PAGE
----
This might be a little judgmental on my part, but I truly believe that people who weren't aware that The Desolation of Smaug was the second part in a trilogy are the kind of people who should stop going to movies. They ruin the magic of the theater for the rest of us. And don't even get me started on the people that didn't realize these movies were adapted from a book.

But why is the cliffhanger such a big complaint? Why is the unfinished story so unsettling? Is it because it reminds us that our lives are also unfinished stories?

Let's face the facts of our lives. Until the moment when we draw our final breath, the stories we live are unfinished. Today may or may not be our long dark night of the soul; however we have not yet faced our climatic battles - our final chapters have not been written. In a world as frenzied as ours, each night that ends in sleep is a cliffhanger. What will happen tomorrow? Will today's crisis find resolution or will it blow up completely? Will I overcome my challenges or just give up? Will this be my downfall or the catalyst to my greatest victory.

To find out, tune in next week at the same bat-time, same-bat channel.

This style of ending has been used by television producers and scriptwriters for a very long time. It leaves a hunger for more. The viewer has to return to find out what happened. It's called suspense. And not long ago, that was one of the most effective tricks of the trade. In the days before the internet, a good cliffhanger would leave fans talking for several months. Anyone remember who shot JR?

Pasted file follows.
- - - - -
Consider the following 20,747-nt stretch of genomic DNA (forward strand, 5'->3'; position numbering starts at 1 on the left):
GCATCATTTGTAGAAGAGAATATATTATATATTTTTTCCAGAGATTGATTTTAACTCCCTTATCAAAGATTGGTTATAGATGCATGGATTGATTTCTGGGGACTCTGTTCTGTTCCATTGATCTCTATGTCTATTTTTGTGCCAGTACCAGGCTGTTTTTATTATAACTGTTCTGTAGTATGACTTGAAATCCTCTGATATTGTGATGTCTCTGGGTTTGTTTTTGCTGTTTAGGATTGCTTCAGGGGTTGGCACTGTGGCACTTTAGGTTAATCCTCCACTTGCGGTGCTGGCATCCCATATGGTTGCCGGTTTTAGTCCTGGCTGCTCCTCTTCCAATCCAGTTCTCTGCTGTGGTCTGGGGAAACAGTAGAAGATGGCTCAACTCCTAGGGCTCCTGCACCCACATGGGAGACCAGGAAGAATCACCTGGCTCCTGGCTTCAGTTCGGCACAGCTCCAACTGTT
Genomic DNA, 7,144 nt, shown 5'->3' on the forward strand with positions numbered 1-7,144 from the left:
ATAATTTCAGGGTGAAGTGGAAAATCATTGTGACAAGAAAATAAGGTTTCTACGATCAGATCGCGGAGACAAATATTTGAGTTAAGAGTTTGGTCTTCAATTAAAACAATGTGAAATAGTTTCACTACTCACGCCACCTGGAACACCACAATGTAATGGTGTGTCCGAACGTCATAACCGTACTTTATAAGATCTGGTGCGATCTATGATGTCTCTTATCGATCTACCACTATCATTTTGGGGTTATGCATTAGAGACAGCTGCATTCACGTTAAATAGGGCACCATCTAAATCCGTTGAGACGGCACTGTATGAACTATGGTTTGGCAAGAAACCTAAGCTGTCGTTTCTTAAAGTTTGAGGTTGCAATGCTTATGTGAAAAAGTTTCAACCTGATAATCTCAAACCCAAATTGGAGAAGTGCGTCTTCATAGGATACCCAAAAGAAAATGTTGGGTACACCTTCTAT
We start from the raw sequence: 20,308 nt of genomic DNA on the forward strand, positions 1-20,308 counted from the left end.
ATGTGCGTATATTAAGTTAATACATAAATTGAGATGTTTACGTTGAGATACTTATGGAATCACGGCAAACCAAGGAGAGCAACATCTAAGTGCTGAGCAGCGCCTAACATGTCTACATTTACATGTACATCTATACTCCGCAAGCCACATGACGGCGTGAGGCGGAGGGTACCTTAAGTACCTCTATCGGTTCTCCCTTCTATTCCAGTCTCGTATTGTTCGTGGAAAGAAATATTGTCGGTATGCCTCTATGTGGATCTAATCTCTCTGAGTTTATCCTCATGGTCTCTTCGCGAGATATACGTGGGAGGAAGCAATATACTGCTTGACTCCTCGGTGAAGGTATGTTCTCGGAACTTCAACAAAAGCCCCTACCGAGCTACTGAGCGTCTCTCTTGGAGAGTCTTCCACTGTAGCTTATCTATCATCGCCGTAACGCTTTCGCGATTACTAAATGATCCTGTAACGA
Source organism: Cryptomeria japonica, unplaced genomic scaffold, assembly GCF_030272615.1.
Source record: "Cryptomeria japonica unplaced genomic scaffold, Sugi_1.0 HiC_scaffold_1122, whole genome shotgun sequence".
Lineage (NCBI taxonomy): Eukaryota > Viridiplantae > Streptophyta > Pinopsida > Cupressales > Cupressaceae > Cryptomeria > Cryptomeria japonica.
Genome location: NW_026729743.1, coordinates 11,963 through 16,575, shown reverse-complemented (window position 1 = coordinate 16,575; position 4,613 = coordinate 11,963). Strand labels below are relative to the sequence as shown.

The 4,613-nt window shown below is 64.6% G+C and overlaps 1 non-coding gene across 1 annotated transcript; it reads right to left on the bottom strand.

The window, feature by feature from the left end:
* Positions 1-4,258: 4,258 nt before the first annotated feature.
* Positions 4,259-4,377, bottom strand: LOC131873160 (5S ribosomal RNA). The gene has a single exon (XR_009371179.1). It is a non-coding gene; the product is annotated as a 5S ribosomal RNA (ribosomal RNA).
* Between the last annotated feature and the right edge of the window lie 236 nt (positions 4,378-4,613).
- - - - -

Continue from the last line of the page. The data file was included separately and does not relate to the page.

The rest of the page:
Even in more recent years, the cliffhanger is been an excellent spark for conversation. LOST, one of my favorite TV series, was the master of the cliffhanger. Season One ends with Walt getting kidnapped and the lights in the mysterious hatch turned on. Who took Walt? What's in the hatch? Season two ends with Jack, Kate, and Sawyer taken captive, betrayed by Michael. How will Jack, Kate, and Sawyer escape? At the end of season three, we find out that Jack and Kate were able to get off the Island and Jack wishes they had never left. How did they get back home? In season four, Ben tells Jack how to return to the island and we find out that the body in the coffin was Locke. Will they get back? How did Locke die? And the biggest cliffhanger of the entire series comes in the season five finale when Juliet admits her love for Sawyer and then sacrifices herself by manually detonating the nuclear bomb. Fade to white.